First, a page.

Specific initiatives include: annual “renewal retreats” for ministers, leaders and spouses; occasional bonuses for preachers; scholarships for children to attend Colorado’s Lads to Leaders convention (directed by former Castle Rock elder Don Moore); and minister access to counseling services.
The Hope Network, via partner Evertt Huffard, and the Bell Trust, a foundation that helps Churches of Christ, join the Castle Rock church in supporting the effort.
“We’re not looking to pay a church’s electric bills or anything. We’re asking: How can we encourage a minister and his family to stay engaged in ministry?”
In addition, Abilene Christian University in Texas, Harding University in Searcy, Ark., and Heritage Christian University in Florence, Ala., offer higher education opportunities at reduced rates.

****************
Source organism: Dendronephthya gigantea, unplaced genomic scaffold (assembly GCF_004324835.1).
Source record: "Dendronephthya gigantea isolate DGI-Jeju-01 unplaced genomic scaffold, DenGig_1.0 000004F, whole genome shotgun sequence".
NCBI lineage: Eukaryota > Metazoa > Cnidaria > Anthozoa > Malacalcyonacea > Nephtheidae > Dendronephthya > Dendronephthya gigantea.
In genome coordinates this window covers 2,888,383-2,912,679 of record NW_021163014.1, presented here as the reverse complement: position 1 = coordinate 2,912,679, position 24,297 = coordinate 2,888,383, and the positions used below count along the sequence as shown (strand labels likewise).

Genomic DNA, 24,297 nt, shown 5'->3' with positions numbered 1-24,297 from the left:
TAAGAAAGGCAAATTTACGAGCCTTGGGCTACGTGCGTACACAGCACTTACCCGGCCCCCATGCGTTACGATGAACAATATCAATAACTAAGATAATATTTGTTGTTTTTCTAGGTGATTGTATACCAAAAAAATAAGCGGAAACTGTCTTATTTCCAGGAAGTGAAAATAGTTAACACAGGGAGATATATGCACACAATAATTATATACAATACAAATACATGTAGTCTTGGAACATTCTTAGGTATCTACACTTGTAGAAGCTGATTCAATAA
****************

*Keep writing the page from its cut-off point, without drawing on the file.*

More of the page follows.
Roughly half of Colorado’s 138 Churches of Christ have Sunday attendance of 50 or less, according to a national directory published by 21st Century Christian.
“Our focus has been on the ministers and leaders of these congregations,” said Mark Walker, a former engineer and airline pilot who serves as Castle Rock’s executive minister.
“We’re not looking to pay a church’s electric bills or anything,” Walker added. “We’re asking: How can we encourage a minister and his family to stay engaged in ministry? Because it’s so easy to get burned out in ministry nowadays, especially when they’re a one-man show in a small area.”
Partners in Missions for Colorado grew out of an extension program developed by Castle Rock members Bill and Ann Young.